The notice of these rules governing telephone use is to be given in the "Inmate Handbook," and notice of amendments to the rules is to be given by posting until such time as the amendment is incorporated in the handbook. N.J.A.C. 10A:18-8.2.
The regulations also give notice that telephone use is highly regulated. Pursuant to N.J.A.C. 10A:18-8.3, inmates are advised that, with exceptions not applicable here, "[a]ll inmate telephone calls may be monitored and recorded." "Outgoing telephone calls made by inmates shall be collect calls, or paid for by other authorized methods, such as an approved debit calling system . . . ." N.J.A.C. 10A:18-8.4. There are special provisions for emergency calls, N.J.A.C. 10A:18-8.5; "legal telephone calls," N.J.A.C. 10A:18-8.6; and calls "between incarcerated relatives," N.J.A.C. 10A:18-8.7. Moreover, calls placed by inmates in close custody units are subject to separate restrictions. N.J.A.C. 10A:18-8.9.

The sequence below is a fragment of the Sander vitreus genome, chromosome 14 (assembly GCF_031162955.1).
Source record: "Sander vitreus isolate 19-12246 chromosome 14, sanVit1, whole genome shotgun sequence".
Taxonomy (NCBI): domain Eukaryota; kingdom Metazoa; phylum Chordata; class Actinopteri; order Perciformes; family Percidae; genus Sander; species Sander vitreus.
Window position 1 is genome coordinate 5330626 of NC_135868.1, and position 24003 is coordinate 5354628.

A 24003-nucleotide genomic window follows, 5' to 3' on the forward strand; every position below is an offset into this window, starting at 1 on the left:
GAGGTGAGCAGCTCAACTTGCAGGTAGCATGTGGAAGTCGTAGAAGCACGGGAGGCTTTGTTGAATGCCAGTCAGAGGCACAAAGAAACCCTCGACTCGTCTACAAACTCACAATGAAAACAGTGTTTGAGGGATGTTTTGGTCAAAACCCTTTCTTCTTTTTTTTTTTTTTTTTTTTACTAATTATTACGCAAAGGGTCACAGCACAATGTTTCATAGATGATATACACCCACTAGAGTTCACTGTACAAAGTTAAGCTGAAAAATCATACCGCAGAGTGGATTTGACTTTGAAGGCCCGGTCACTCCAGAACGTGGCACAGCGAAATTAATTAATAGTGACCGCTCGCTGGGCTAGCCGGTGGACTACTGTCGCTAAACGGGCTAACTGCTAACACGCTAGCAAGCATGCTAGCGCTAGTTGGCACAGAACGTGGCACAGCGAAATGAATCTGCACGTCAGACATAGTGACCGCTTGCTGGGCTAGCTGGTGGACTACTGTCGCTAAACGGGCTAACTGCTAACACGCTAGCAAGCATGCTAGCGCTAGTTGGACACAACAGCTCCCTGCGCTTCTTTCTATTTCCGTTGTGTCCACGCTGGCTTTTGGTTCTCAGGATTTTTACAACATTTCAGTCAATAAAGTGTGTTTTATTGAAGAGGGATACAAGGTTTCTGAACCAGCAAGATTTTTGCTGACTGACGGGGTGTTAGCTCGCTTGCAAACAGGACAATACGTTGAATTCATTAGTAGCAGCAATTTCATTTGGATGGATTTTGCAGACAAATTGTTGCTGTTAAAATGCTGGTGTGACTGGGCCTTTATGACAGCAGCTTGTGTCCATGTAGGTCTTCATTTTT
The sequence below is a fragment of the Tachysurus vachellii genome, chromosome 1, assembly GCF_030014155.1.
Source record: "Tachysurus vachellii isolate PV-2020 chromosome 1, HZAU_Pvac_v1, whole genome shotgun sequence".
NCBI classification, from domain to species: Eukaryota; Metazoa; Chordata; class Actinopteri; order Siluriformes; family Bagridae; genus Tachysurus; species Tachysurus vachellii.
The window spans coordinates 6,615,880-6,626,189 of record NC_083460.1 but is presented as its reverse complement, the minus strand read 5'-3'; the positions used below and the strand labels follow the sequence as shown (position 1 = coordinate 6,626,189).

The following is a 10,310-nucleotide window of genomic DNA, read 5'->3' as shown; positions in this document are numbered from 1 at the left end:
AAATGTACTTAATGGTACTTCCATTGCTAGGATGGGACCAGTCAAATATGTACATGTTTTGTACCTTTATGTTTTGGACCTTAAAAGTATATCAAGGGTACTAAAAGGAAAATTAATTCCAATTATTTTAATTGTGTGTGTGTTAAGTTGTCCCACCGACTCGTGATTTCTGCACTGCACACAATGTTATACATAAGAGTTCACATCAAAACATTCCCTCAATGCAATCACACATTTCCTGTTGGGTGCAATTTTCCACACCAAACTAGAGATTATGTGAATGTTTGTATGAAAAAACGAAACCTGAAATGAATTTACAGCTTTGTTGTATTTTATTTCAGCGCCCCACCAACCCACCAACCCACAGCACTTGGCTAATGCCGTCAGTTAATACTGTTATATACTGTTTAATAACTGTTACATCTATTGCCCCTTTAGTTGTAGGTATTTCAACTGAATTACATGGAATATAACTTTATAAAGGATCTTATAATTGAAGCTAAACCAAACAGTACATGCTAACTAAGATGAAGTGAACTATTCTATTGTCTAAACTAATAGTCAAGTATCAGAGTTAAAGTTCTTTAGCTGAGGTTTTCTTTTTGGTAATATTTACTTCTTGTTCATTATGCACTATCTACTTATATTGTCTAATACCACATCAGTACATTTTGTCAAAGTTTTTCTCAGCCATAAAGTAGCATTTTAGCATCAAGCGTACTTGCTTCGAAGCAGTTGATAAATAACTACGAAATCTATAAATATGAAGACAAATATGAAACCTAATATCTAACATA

The South Woods State Prison inmate handbook includes specific rules governing telephone use that are pertinent here:
A. PUBLIC TELEPHONE IN HOUSING UNITS:
1. Public telephones are available in each housing unit. . . . Each inmate will be assigned an "Inmate Personal identification Number" (IPIN) that must be used when calling out of the Institution.
2. After arrival at South Wood State Prison, inmates will receive the initial IPIN Form (295-) at New Main Orientation. Each inmate is to provide a list of up to ten (10) family/friends with their complete addresses, relationship, and telephone numbers . . . ."
5. The "PHONE ROOM" will send back the pink copy of the form to the inmate once the eligible/permitted telephone numbers have been entered into their database. . . . .